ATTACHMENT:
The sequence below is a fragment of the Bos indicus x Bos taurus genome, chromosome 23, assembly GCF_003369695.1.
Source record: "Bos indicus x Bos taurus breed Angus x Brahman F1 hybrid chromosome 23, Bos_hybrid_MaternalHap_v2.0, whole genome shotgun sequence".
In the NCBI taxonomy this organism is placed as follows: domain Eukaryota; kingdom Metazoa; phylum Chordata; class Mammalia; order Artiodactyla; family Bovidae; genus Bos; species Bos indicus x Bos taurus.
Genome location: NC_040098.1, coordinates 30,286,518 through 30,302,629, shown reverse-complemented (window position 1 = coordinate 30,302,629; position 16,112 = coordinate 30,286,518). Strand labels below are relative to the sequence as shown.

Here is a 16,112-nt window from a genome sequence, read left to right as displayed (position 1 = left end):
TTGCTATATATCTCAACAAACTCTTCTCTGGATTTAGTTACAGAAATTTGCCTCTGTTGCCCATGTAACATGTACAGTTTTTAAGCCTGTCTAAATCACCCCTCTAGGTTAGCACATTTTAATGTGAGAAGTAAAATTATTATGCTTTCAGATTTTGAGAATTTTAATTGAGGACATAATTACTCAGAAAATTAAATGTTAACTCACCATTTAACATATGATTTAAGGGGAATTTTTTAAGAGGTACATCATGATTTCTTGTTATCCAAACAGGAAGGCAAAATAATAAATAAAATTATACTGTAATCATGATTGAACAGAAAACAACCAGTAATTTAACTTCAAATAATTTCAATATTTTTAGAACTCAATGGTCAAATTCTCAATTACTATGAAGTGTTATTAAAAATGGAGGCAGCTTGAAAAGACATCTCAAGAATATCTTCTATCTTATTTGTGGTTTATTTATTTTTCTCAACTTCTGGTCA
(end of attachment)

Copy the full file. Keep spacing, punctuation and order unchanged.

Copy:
The sequence below is a fragment of the Bos indicus x Bos taurus genome, chromosome 23, assembly GCF_003369695.1.
Source record: "Bos indicus x Bos taurus breed Angus x Brahman F1 hybrid chromosome 23, Bos_hybrid_MaternalHap_v2.0, whole genome shotgun sequence".
In the NCBI taxonomy this organism is placed as follows: domain Eukaryota; kingdom Metazoa; phylum Chordata; class Mammalia; order Artiodactyla; family Bovidae; genus Bos; species Bos indicus x Bos taurus.
Genome location: NC_040098.1, coordinates 30,286,518 through 30,302,629, shown reverse-complemented (window position 1 = coordinate 30,302,629; position 16,112 = coordinate 30,286,518). Strand labels below are relative to the sequence as shown.

Here is a 16,112-nt window from a genome sequence, read left to right as displayed (position 1 = left end):
TTGCTATATATCTCAACAAACTCTTCTCTGGATTTAGTTACAGAAATTTGCCTCTGTTGCCCATGTAACATGTACAGTTTTTAAGCCTGTCTAAATCACCCCTCTAGGTTAGCACATTTTAATGTGAGAAGTAAAATTATTATGCTTTCAGATTTTGAGAATTTTAATTGAGGACATAATTACTCAGAAAATTAAATGTTAACTCACCATTTAACATATGATTTAAGGGGAATTTTTTAAGAGGTACATCATGATTTCTTGTTATCCAAACAGGAAGGCAAAATAATAAATAAAATTATACTGTAATCATGATTGAACAGAAAACAACCAGTAATTTAACTTCAAATAATTTCAATATTTTTAGAACTCAATGGTCAAATTCTCAATTACTATGAAGTGTTATTAAAAATGGAGGCAGCTTGAAAAGACATCTCAAGAATATCTTCTATCTTATTTGTGGTTTATTTATTTTTCTCAACTTCTGGTCA